Oliver Zarandi

Apple Tree

 

He called her late at night. He said: I got your kid. You want it back, you pay two hundred dollars. She sounded desperate. The kid had been missing all day. She accepted and he put the phone down. He thought her voice was beautiful and lonely.

 

The kid sat in the back room with black tape over its eyes. He was wrapped in a blanket. It was winter and his house was cold. The walls, up in the corners, green-freckled damp. He needed the money because he had his own kids in the next room. His wife had died and he was no good at holding down jobs.

 

The kid was crying so he hit it. Smacked it right upside its face. The kid fell down to the mattress and cried some more. Its face purpled. Looked like a berry or a spider’s abdomen. He didn’t know what to do so he just shut the door. He turned on the television and ramped up the volume.

 

He got hungry. He went to the fridge and there was nothing in there except a cheese wheel and a carton of chopped tomatoes. And then he heard his own kids crying too.

 

His house was just noises. Crying and hushed talking. So he left the house, went for a walk. The midnight air was fresh. His lungs liked the air. He went to the local bar. The bar was just a small hut with a neon sign reflecting green on the asphalt. He pushed open the door, took a seat, arm on the bar and asked for a beer. As he drank his beer, he saw his reflection in the mirror and saw a giant head, hollowed out.

 

He waved at his own reflection. Inside, all the locals sat around the bar in silence, looking into the mirror too.

 

He got turned on by the beer in his system. He looked around for a woman. He found one. She looked like a bag of nails. She was thin. She had a dirt-brown train track in her arms. He leaned over to her. He asked her if she wanted a drink.

 

Her head dropped off and rolled away like tumbleweed.

 

He laughed it off. Too much drink, he said. So he went home. Walked all the way back, stumbling, holding onto walls. He pushed open his front door and went to check on the kid.

 

The kid wasn’t a kid anymore. The kid was an apple tree and his branches were spread out and scraping at the ceiling. The roots were coming up through the floorboards. The leaves had started turning brown.

 

He laughed it off and said this was the drink talking. But after a long sleep, he woke up and the kid was still an apple tree. He started to sweat. He drove his kids to school, went back home and called the mother again.

 

I got the money, she said. He said does the kid have a history of illnesses. Why, she said. He said: no reason, just give me the money. Put it in a briefcase, leave it at the station at two o’clock and walk away. Else I kill the kid. I’ll chop him up.  She said I don’t have a briefcase. He said any bag would do.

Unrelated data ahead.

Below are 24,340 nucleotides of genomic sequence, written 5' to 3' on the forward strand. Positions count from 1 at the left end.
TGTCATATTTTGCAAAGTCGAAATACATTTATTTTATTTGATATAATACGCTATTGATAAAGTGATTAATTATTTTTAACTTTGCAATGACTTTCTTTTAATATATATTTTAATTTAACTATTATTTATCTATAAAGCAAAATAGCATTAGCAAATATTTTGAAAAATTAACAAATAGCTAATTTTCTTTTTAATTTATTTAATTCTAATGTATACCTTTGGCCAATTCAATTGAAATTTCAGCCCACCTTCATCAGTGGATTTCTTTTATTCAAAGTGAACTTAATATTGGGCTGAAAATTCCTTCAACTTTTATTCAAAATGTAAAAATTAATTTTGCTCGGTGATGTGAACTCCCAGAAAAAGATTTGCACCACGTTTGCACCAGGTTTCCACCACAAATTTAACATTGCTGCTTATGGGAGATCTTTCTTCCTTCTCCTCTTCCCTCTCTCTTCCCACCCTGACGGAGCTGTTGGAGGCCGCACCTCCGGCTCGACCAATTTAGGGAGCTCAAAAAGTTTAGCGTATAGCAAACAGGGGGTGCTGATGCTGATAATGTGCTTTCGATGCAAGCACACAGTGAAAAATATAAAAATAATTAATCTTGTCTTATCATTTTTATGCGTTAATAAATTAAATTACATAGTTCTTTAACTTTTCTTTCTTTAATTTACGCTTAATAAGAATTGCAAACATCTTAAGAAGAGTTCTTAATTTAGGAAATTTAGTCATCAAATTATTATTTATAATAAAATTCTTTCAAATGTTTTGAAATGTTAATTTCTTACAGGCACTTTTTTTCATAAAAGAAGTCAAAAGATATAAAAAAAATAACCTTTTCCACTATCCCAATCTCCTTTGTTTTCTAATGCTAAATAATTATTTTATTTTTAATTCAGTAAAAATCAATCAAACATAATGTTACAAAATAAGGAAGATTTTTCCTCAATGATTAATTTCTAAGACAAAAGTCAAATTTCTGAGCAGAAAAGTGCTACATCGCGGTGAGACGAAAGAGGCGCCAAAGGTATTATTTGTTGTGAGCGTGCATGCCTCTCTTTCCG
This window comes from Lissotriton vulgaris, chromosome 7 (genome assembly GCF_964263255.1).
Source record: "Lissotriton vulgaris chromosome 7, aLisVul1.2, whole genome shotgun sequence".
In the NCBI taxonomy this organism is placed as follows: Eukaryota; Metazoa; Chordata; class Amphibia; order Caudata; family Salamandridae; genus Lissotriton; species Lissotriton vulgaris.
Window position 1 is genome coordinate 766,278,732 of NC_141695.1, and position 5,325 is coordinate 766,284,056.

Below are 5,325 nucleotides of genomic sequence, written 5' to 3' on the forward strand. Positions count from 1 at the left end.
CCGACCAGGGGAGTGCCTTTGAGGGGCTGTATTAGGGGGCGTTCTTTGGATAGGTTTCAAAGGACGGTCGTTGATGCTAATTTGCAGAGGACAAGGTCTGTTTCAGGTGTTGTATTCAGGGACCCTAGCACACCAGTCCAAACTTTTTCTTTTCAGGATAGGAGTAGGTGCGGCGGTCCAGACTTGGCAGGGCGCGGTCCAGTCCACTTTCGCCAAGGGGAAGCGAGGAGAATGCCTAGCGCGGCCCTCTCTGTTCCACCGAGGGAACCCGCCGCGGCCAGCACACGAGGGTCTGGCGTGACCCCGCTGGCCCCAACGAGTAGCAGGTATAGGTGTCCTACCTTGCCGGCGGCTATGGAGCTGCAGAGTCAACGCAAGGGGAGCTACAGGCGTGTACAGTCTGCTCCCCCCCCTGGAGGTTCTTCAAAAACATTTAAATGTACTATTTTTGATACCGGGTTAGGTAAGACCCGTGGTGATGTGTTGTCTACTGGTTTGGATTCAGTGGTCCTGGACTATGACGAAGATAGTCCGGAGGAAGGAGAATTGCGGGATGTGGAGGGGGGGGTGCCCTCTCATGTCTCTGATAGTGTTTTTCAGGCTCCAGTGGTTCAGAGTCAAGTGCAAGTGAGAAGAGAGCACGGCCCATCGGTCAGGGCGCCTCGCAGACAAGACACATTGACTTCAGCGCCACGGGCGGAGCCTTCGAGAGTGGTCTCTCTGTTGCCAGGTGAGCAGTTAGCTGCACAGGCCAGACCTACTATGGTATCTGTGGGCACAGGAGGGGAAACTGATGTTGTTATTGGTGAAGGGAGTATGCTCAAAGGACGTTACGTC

Phone down. The kid’s branches were starting to anchor downwards. The roots were looking dry. So he filled up a bucket with water and poured it down the floorboards, into the darkness.

 

The branches became erect and several apples grew out of the tree. An apple dropped on his head. He picked it up and ate it. The apple leaked hot, iron blood all over his chin and hands.

 

He threw the apple down into the pit in the floorboards.

 

The apples began to turn brown too. He picked up his kids from school. He had no money to feed them. His one kid, the boy, he started crying. He looked down at the boy and the boy was just a head with a hole in it. Wanting. The girl was silent and white.

 

He needed the money.

 

He told his own kids to start filling up the buckets with water. They did. They followed him into the spare room and he said chuck it down that hole there. They did. They watered the apple tree and apples started growing.

 

He and his kids, they survived on apples for days on end. They ate the apples and blood ran into the floorboards. Then he called the mother. It was a risk but he needed to show her what’d happened.

 

She turned up an hour later with two hundred dollars. She said here’s the money. Where’s my baby?

 

He showed her to the spare room. There he is. Your boy’s an apple tree, ma’am. And I can’t get him out of here.

 

She leant down and started to pick at the roots with her hands. He’s dug in there good alright. Yes, he said. He is. And I can’t be hacking at your boy with no axe, you understand? She nodded. He explained why he did what he did. Said he had two kids of his own to feed. She understood.

 

She moved in a day later. The man and the woman started to look after the children together. The apple tree remained in the spare room for years. They celebrated the apple tree’s birthday every year. They fed it cake. They bought it presents. He had father-tree talks with it.

 

One evening, the man and woman were asleep. He left the windows open. The midnight air was good for his lungs. He heard the trees outside. They cried in silence. He heard a storm brewing, somewhere far off. He heard the trees move in the wind and smiled. He got up and stared out the window. She moved up behind him.

 

She made a comment about the apple orchard, just behind the house. He held her hand tightly and they listened to all those apple trees.

 

 

 

Oliver Zarandi’s recent publications include Hobart, Electric Cereal, the newer York and the Quietus. Follow him on @zarandi.

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